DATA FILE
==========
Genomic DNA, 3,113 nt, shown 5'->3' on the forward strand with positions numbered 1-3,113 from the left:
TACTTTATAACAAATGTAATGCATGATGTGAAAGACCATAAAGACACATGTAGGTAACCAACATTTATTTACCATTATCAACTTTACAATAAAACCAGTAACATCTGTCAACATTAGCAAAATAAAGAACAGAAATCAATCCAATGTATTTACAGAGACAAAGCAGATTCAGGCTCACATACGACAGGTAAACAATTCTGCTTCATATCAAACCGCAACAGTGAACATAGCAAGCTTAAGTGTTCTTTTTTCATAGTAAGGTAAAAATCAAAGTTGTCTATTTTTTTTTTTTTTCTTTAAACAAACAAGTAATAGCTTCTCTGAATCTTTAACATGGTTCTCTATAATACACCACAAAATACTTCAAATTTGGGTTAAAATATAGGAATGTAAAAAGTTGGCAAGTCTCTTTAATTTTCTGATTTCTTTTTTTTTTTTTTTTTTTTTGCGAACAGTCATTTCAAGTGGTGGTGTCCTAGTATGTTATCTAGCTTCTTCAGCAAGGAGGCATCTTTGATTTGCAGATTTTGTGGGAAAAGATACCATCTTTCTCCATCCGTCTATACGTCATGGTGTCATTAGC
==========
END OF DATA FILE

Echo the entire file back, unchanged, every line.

Genomic DNA, 3,113 nt, shown 5'->3' on the forward strand with positions numbered 1-3,113 from the left:
TACTTTATAACAAATGTAATGCATGATGTGAAAGACCATAAAGACACATGTAGGTAACCAACATTTATTTACCATTATCAACTTTACAATAAAACCAGTAACATCTGTCAACATTAGCAAAATAAAGAACAGAAATCAATCCAATGTATTTACAGAGACAAAGCAGATTCAGGCTCACATACGACAGGTAAACAATTCTGCTTCATATCAAACCGCAACAGTGAACATAGCAAGCTTAAGTGTTCTTTTTTCATAGTAAGGTAAAAATCAAAGTTGTCTATTTTTTTTTTTTTTCTTTAAACAAACAAGTAATAGCTTCTCTGAATCTTTAACATGGTTCTCTATAATACACCACAAAATACTTCAAATTTGGGTTAAAATATAGGAATGTAAAAAGTTGGCAAGTCTCTTTAATTTTCTGATTTCTTTTTTTTTTTTTTTTTTTTTGCGAACAGTCATTTCAAGTGGTGGTGTCCTAGTATGTTATCTAGCTTCTTCAGCAAGGAGGCATCTTTGATTTGCAGATTTTGTGGGAAAAGATACCATCTTTCTCCATCCGTCTATACGTCATGGTGTCATTAGC